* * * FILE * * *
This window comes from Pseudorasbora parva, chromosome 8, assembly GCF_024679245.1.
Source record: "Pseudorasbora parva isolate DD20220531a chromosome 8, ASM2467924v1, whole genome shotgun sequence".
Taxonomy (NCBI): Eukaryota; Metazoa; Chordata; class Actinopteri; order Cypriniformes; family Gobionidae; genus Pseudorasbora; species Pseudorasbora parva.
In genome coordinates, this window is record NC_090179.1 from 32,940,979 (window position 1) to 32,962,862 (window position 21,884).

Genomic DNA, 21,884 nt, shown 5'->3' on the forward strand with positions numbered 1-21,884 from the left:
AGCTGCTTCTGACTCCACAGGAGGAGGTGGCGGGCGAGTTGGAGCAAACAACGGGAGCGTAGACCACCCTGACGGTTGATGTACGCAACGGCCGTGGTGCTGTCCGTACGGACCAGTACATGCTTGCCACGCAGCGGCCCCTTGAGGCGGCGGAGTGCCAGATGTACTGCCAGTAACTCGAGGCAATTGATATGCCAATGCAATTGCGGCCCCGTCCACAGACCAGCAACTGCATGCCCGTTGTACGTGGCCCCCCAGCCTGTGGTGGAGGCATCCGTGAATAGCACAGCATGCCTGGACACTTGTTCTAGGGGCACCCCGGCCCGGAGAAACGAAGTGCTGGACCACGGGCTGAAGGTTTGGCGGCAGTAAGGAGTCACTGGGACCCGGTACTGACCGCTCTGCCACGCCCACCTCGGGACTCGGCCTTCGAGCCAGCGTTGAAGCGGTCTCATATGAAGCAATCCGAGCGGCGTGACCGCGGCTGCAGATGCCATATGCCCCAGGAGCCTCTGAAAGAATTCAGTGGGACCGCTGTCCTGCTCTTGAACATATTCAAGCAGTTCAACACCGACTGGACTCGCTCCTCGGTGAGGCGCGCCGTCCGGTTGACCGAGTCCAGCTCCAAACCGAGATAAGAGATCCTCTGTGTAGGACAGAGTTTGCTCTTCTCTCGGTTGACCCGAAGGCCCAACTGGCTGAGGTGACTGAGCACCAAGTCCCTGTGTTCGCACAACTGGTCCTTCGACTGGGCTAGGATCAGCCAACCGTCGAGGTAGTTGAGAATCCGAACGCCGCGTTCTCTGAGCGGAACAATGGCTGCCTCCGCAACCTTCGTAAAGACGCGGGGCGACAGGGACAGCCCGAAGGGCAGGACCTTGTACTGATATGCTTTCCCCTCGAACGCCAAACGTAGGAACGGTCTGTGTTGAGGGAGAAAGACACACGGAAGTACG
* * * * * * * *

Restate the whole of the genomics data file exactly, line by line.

This window comes from Pseudorasbora parva, chromosome 8, assembly GCF_024679245.1.
Source record: "Pseudorasbora parva isolate DD20220531a chromosome 8, ASM2467924v1, whole genome shotgun sequence".
Taxonomy (NCBI): Eukaryota; Metazoa; Chordata; class Actinopteri; order Cypriniformes; family Gobionidae; genus Pseudorasbora; species Pseudorasbora parva.
In genome coordinates, this window is record NC_090179.1 from 32,940,979 (window position 1) to 32,962,862 (window position 21,884).

Genomic DNA, 21,884 nt, shown 5'->3' on the forward strand with positions numbered 1-21,884 from the left:
AGCTGCTTCTGACTCCACAGGAGGAGGTGGCGGGCGAGTTGGAGCAAACAACGGGAGCGTAGACCACCCTGACGGTTGATGTACGCAACGGCCGTGGTGCTGTCCGTACGGACCAGTACATGCTTGCCACGCAGCGGCCCCTTGAGGCGGCGGAGTGCCAGATGTACTGCCAGTAACTCGAGGCAATTGATATGCCAATGCAATTGCGGCCCCGTCCACAGACCAGCAACTGCATGCCCGTTGTACGTGGCCCCCCAGCCTGTGGTGGAGGCATCCGTGAATAGCACAGCATGCCTGGACACTTGTTCTAGGGGCACCCCGGCCCGGAGAAACGAAGTGCTGGACCACGGGCTGAAGGTTTGGCGGCAGTAAGGAGTCACTGGGACCCGGTACTGACCGCTCTGCCACGCCCACCTCGGGACTCGGCCTTCGAGCCAGCGTTGAAGCGGTCTCATATGAAGCAATCCGAGCGGCGTGACCGCGGCTGCAGATGCCATATGCCCCAGGAGCCTCTGAAAGAATTCAGTGGGACCGCTGTCCTGCTCTTGAACATATTCAAGCAGTTCAACACCGACTGGACTCGCTCCTCGGTGAGGCGCGCCGTCCGGTTGACCGAGTCCAGCTCCAAACCGAGATAAGAGATCCTCTGTGTAGGACAGAGTTTGCTCTTCTCTCGGTTGACCCGAAGGCCCAACTGGCTGAGGTGACTGAGCACCAAGTCCCTGTGTTCGCACAACTGGTCCTTCGACTGGGCTAGGATCAGCCAACCGTCGAGGTAGTTGAGAATCCGAACGCCGCGTTCTCTGAGCGGAACAATGGCTGCCTCCGCAACCTTCGTAAAGACGCGGGGCGACAGGGACAGCCCGAAGGGCAGGACCTTGTACTGATATGCTTTCCCCTCGAACGCCAAACGTAGGAACGGTCTGTGTTGAGGGAGAAAGACACACGGAAGTACG